Have you always wished you could draw your cat, your dog, the deer crossing the lawn, the robins at the birdbath, or the squirrel chewing peanuts at the feeder? Wouldn't it be great to have the confidence to sit down at a picnic table and sketch the chipmunks trying to snitch the taco chips right out of the bag?
If you've always wanted to draw living, moving creatures and end up with a drawing you can be pleased with, a drawing that really LOOKS like what you were trying to draw, you need this workbook.
Created as the class workbook for an Irene Brady Wildlife Sketching Workshop, this book is filled with ways to jump-start your sketching prowess with sketching and drawing tips and specific tools to draw animals that move and change every moment. The only thing missing is the wildlife (if you don't have access to a pet or anything else lively, sketching from a video or TV nature programs). The techniques outlined here will work for sketching moving people, too.
Starting with some warm-ups on how to really SEE what you are trying to draw in your sketchbook then how to get the initial starting points down on your paper, this workbook progresses, as the workshops did, through ways to deal with moving targets, getting the details, and what to draw first in case your subject moves or leaves the vicinity.
Additionally, this workbook is filled with assignments to get you comfortable with fur, feathers, and even ways to sketch on humid or rainy days when the paper doesn't take kindly to pencil and eraser. You'll learn how to shade things to show 3-dimensionality, how to make believable eyes, how to give a bobcat kitten and ducklings fur and down that looks soft enough to tickle your nose.
What to do with that bird that hit the picture window? Find out here. What kind of notes, labels and descriptions will help you create fascinating sketchbook pages? Examples and discussion give you great ideas.
A NOTE FROM IRENE: If you've ever considered ink or ballpoint pen as possible sketching tools, you may get the courage from this workbook to give them a try ~ I started sketching with a ballpoint pen in muggy Costa Rica when I discovered that my pencil would barely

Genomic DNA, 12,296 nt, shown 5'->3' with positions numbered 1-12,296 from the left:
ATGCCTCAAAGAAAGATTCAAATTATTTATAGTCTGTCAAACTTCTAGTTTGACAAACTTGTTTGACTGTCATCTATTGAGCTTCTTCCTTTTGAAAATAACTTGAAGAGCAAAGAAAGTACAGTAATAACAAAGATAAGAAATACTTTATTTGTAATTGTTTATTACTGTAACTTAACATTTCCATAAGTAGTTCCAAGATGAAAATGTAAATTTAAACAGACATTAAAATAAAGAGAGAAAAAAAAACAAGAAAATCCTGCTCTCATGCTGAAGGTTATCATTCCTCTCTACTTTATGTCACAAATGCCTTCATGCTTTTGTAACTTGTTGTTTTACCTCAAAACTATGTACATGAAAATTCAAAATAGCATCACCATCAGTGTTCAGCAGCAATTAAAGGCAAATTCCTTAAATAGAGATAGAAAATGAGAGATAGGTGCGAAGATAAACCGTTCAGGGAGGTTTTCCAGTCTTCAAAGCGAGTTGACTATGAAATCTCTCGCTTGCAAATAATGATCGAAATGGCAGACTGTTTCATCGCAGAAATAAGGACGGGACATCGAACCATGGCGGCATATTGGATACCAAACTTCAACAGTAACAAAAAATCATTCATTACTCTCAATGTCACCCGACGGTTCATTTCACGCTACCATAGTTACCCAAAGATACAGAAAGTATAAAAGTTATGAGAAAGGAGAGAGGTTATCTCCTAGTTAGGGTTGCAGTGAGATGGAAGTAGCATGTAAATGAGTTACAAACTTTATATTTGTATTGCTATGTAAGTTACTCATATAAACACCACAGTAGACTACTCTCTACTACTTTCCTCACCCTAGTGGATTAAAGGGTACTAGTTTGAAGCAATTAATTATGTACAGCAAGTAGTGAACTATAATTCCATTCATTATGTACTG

work on the moist paper, and was amazed at the results. The coati pilfering a turtle nest at left was drawn with a ballpoint pen.
Along with the joys of pencil and eraser, I share my enthusiasm about ballpoint sketching with you here (don't worry, you don't have to try it if you don't want to, but in some muggy areas of the world it might be the only answer). There's also a discussion of how to choose a sketchbook with the right kind of paper to meet your personal preferences.
If you don't have any grounding in right-brain drawing, you should start out with the downloadable PDF Nature Sketching Basics to get up to speed. You'd also enjoy Nature Sketching Details which is second in the series, and deals with textures in nature (but not essential to get full enjoyment out of this wildlife workbook).
Supplies you'll need, to try out the techniques offered in this workbook include:
Recommended, but not essential:
- a small to medium sketchbook (6 x 9 to 9x12)
- (2).5 mechanical pencils loaded with HB and 2B leads
- white eraser for heavy erasing
- kneaded eraser
- small tortillon (if you aren't familiar with this, ask at an art store)
- ballpoint pen with fine to medium point (one that doesn't blotch much)
- pet/s (cat, dog, budgie, horse, hamster, etc.) or wildlife to sketch
Optional items for outdoor sketching include:
- magnifying glass for examining tiny details
- umbrella, folding chair/cushion, water bottle.
- watercolor pencils and waterbrush